• FIG. 4[0080] d illustrates the expandable support member 16 being placed over the biological tissue 14. The expandable support member 16 forms an outer support for the biological tissue 14. The expandable support member 16 forms the radially outermost component of the apparatus 10. The radially innermost component of the apparatus 10 is formed by the serous membrane lining 18 of the layer of biological tissue 14.
  • To place the expandable support member [0081] 16 over the biological tissue 14, the expandable support member 16 is expanded. Any known method for expanding the expandable support member 16 may be used, such as heating or balloon dilation of the expandable support member. The dowel 38 and the biological tissue 14 that is being held on the dowel 38 are inserted into the first end 22 of the expandable support member 16, as shown in FIG. 4d. The expandable support member 16 and the dowel 38 are moved relative to one another until an equivalent amount of biological tissue 14 extends axially outwardly of both the first and second ends 22 and 24 of the expandable support member 16.
  • The expandable support member [0082] 16 is then constricted until the inner surface 36 of the expandable support member 16 engages the outer surface 56 of the biological tissue 14 equally about the circumference of the outer surface 56 of the biological tissue 14. Next, the biological tissue 14 is attached to the expandable support member 16. Preferably, sutures (not shown) are used to attach the biological tissue 14 to the expandable support member 16. Each suture extends through the biological tissue 14 and a portion of the suture is threaded through one of the eyelets 29 of the expandable support member 16. The suture is then tied outside of the expandable support member 16 and around the respective eyelet 29. The suture holds the biological tissue 14 to the inner surface 36 of the expandable support member 16. The sutures are sufficiently small so that turbulent flow will not result from the interaction of blood flow with the sutures. Alternately, the outer surface 56 of the biological tissue 14 may be glued to the inner surface 36 of the expandable support member 16 using biological glue. When biological glue is used to attach the biological tissue 14 to the expandable support member 16, the support beams 26 and the support rods 27 must have an inner surface area large enough for adhesion of the biological tissue 14.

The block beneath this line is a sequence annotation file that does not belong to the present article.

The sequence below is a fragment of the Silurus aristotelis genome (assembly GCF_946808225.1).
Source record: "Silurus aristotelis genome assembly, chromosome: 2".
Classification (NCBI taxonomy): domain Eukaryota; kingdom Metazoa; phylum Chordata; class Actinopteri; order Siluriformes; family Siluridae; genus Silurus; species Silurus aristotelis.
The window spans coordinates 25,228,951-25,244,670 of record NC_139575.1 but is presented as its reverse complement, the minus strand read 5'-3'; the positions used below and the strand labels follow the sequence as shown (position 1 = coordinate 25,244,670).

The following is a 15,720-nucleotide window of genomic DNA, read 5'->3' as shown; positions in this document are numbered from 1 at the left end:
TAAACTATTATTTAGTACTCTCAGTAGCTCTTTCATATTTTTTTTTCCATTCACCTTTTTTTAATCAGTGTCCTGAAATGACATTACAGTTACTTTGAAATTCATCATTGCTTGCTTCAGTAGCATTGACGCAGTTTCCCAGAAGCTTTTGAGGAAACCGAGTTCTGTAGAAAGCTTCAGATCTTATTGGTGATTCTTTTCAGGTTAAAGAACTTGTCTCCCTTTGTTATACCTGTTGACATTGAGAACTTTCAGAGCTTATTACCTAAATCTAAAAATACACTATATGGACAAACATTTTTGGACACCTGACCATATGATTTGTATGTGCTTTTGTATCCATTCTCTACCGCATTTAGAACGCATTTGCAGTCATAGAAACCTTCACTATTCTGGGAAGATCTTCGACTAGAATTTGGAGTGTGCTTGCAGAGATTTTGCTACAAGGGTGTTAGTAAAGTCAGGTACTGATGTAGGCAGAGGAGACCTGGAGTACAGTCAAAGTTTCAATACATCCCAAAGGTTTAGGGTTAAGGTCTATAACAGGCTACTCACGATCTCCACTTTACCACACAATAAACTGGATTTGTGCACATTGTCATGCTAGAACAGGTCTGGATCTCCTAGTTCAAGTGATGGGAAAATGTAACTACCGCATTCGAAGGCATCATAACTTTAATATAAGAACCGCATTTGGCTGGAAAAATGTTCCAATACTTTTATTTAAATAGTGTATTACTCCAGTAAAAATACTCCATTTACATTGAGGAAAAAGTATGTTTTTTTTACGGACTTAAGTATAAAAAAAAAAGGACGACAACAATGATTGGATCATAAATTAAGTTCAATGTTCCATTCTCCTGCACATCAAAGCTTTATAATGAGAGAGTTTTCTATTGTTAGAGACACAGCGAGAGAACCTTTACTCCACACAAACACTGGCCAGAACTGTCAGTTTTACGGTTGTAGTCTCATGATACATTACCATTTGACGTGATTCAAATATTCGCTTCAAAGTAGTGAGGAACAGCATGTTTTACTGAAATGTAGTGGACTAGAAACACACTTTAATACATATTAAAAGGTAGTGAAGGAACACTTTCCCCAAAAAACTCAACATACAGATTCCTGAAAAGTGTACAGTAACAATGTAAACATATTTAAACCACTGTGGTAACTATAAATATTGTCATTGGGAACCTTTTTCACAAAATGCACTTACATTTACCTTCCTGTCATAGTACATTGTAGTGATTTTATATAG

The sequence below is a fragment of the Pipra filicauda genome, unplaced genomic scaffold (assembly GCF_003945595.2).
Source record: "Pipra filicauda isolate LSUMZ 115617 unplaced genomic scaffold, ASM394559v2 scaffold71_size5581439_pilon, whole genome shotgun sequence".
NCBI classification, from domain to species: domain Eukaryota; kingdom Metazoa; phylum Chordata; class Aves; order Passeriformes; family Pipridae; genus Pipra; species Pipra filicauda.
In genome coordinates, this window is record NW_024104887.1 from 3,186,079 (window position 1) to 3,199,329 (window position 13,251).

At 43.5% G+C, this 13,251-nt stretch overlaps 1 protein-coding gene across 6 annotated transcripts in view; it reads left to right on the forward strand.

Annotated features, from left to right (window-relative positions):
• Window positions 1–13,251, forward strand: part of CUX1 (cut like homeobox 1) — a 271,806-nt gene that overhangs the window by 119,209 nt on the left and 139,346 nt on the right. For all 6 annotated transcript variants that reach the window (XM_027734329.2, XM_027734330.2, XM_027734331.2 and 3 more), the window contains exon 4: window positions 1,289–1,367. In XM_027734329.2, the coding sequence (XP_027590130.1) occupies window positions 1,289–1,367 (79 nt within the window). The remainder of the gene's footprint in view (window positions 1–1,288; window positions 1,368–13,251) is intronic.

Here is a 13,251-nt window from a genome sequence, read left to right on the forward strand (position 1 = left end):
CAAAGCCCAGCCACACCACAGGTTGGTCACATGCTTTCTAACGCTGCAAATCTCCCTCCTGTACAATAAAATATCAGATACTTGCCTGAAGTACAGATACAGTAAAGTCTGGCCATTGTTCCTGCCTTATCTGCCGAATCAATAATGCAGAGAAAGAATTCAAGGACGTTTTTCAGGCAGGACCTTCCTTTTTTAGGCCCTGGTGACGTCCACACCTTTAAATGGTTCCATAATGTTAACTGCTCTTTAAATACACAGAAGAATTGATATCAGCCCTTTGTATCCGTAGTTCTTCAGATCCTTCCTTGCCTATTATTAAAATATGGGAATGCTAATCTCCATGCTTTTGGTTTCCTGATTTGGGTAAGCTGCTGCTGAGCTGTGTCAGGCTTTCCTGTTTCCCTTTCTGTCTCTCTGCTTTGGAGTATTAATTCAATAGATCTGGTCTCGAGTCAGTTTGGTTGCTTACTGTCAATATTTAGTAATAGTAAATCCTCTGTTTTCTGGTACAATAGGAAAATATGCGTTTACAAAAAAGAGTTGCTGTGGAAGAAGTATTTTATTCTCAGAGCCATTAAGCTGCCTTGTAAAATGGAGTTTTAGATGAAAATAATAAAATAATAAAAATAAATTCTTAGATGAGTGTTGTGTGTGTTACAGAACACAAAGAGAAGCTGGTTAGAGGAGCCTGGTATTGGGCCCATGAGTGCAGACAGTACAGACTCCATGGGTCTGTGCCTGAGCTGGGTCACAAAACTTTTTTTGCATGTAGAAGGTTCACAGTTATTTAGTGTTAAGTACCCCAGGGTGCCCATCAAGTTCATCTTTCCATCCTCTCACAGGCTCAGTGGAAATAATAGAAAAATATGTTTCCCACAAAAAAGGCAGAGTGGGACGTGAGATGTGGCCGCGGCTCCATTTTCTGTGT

• After the biological tissue [0083] 14 is attached to the expandable support member 16, the first and second axial ends 58 and 60 of the biological tissue 14 are folded over the first and second ends 22 and 24, respectively, of the expandable support member 16, as is shown in FIG. 4e. The first axial end 58 of the biological tissue 14 is stretched and folded over the first end 22 of the expandable support member 16 to form a first folded portion 62. The first folded portion 62 is then attached to the outer surface 34 of the expandable support member 16 using sutures (not shown). A second axial end 60 of the biological tissue 14 is stretched and folded over the second end 24 of the expandable support member 16 to form a second folded portion 64. The second folded portion 64 is also attached to the expandable support member 16 using sutures (not shown).
  • The apparatus [0084] 10, including the dowel 38, is stored in a sterile environment until it is time for implantation into a patient. Preferably, the apparatus 10 is submersed in a biological solution and is stored in a sterile, vacuum-packed container (not shown). Alternatively, the dowel 38 may be removed from the apparatus 10 prior to storing the apparatus. FIG. 4f illustrates the dowel 38 being removed from the apparatus 10. Preferably, the dowel 38 and the apparatus 10 are placed in biological or fixing solution to facilitate removal of the dowel 38 from inside the apparatus 10. The solution will sufficiently lubricate the dowel 38 and the biological tissue 14 so that the dowel may be removed from the apparatus 10 without tearing or weakening the biological tissue 14. As a result, the inner surface 48 of the apparatus 10 remains smooth, continuous, and uninterrupted. Alternatively, the apparatus 10 may be expanded and the dowel 38 removed from the expanded apparatus.
  • FIG. 5 illustrates the apparatus [0085] 10 of the present invention implanted in a blood vessel 12. The blood vessel 12 includes an outside surface 66 and an inside surface 68. The inside surface 68 of the blood vessel 12 forms a conduit for directing blood flow. The apparatus 10 is delivered and positioned in the blood vessel 12 using percutaneous or open surgical methods that are known in the art. Once the apparatus 10 is positioned in the desired location in the blood vessel 12, the expandable support member 16 is expanded, by a balloon (not shown) or through self-expansion as is known in the art. When the expandable support member 16 expands, a first end 70 of the apparatus 10 engages the blood vessel 12 such that an interference fit is created between the first folded portion 62 and the inside surface 68 of the blood vessel 12. Similarly, a second end 72 of the apparatus 10 engages the blood vessel 12 such that an interference fit is created between the second folded portion 64 and the inside surface 68 of the blood vessel 12. An interference fit is also created between the expandable support member 16 and the inner surface 68 of the blood vessel 12 along the axial length of the apparatus 10 that extends between the first and second ends 70 and 72. In addition to the interference fit between the expandable support member 16 and the blood vessel 12, sutures can also used to anchor the expandable support member 16 to the blood vessel 12.